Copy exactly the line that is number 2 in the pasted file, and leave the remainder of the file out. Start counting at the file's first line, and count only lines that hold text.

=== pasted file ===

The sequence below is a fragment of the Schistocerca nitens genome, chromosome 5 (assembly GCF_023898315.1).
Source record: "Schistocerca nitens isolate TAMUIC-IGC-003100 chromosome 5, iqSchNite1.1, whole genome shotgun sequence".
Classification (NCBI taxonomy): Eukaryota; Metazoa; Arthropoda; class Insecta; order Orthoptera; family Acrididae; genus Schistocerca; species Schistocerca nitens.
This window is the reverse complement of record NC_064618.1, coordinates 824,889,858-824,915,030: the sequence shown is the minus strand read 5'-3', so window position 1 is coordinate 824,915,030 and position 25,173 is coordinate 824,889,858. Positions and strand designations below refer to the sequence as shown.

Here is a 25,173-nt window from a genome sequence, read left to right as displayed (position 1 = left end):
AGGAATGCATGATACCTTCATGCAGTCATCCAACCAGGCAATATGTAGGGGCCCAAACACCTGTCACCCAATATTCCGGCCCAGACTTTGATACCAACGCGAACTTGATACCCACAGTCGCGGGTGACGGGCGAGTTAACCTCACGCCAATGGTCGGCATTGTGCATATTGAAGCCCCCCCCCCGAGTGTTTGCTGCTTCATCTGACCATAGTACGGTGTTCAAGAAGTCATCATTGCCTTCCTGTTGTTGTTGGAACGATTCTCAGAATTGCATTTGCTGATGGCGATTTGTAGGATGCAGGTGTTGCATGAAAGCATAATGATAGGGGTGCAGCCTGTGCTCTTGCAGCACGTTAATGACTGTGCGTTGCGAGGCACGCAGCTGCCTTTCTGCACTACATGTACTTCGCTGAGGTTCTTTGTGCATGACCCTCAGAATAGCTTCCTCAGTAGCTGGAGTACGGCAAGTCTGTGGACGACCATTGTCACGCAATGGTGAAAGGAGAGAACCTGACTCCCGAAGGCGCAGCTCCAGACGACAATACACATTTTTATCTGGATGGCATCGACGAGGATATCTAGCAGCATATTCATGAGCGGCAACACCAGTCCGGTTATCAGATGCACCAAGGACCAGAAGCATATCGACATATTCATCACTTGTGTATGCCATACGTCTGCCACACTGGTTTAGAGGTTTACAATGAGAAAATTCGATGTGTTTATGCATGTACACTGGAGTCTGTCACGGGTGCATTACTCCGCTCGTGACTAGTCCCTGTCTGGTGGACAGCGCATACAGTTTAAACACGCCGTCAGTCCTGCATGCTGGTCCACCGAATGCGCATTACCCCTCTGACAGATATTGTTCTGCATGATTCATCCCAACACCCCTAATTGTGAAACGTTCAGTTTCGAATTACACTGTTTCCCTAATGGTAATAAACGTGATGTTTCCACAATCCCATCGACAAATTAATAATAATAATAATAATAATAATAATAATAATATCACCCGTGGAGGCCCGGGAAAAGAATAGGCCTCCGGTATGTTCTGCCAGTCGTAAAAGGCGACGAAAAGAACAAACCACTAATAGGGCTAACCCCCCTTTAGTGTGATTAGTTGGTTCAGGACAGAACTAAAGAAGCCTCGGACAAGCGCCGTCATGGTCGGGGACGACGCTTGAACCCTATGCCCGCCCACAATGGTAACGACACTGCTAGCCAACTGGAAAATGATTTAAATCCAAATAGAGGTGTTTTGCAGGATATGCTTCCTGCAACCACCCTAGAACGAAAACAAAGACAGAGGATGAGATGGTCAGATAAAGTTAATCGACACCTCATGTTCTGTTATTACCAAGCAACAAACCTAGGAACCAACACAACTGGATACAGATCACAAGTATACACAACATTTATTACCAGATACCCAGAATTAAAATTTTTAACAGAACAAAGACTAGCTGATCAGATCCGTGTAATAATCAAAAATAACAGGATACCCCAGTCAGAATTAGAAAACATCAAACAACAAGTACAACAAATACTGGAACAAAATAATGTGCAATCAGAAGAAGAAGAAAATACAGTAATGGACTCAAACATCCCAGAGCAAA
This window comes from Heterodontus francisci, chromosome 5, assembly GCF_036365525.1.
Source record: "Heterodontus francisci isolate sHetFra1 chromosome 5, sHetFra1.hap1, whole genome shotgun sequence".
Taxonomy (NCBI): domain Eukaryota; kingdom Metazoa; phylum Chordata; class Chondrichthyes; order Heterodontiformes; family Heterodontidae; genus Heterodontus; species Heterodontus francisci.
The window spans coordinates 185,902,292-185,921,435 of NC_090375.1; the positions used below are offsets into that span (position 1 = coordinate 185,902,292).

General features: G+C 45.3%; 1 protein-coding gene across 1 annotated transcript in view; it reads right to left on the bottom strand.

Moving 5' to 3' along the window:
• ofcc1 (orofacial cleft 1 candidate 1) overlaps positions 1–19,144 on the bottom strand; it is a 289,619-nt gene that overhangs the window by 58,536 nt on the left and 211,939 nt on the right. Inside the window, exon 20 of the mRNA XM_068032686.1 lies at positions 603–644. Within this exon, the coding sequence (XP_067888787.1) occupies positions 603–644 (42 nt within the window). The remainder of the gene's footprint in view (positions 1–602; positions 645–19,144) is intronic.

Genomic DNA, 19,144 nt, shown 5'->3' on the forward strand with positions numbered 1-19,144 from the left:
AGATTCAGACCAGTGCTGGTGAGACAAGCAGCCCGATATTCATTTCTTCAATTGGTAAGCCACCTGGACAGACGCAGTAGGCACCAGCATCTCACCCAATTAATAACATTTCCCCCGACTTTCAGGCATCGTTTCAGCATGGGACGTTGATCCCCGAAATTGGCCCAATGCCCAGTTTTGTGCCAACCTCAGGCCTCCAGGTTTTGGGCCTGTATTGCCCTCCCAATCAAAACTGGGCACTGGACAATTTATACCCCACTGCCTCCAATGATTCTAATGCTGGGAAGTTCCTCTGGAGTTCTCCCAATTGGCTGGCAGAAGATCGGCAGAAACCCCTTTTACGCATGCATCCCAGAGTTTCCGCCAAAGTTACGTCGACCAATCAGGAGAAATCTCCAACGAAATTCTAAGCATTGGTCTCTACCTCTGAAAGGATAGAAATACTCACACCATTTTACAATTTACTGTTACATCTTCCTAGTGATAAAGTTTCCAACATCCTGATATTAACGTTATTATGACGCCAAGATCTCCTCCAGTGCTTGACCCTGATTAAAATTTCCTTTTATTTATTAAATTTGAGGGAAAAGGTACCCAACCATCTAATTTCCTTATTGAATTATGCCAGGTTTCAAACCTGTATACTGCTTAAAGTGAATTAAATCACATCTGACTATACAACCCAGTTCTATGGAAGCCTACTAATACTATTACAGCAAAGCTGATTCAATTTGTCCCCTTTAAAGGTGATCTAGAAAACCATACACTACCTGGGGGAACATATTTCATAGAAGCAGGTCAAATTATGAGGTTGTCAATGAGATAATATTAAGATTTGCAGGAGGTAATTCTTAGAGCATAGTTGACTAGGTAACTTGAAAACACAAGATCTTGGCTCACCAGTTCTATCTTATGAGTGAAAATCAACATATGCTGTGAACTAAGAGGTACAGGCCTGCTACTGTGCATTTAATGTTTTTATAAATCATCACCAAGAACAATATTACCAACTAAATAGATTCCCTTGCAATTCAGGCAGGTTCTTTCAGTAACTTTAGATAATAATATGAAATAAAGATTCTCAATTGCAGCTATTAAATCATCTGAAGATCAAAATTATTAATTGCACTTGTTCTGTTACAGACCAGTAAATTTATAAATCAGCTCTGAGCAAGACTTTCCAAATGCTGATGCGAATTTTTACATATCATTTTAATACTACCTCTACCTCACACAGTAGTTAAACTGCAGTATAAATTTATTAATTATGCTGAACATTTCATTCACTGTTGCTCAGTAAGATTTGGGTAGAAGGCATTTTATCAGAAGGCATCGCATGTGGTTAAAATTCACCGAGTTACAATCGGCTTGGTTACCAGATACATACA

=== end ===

Source record: "Schistocerca nitens isolate TAMUIC-IGC-003100 chromosome 5, iqSchNite1.1, whole genome shotgun sequence".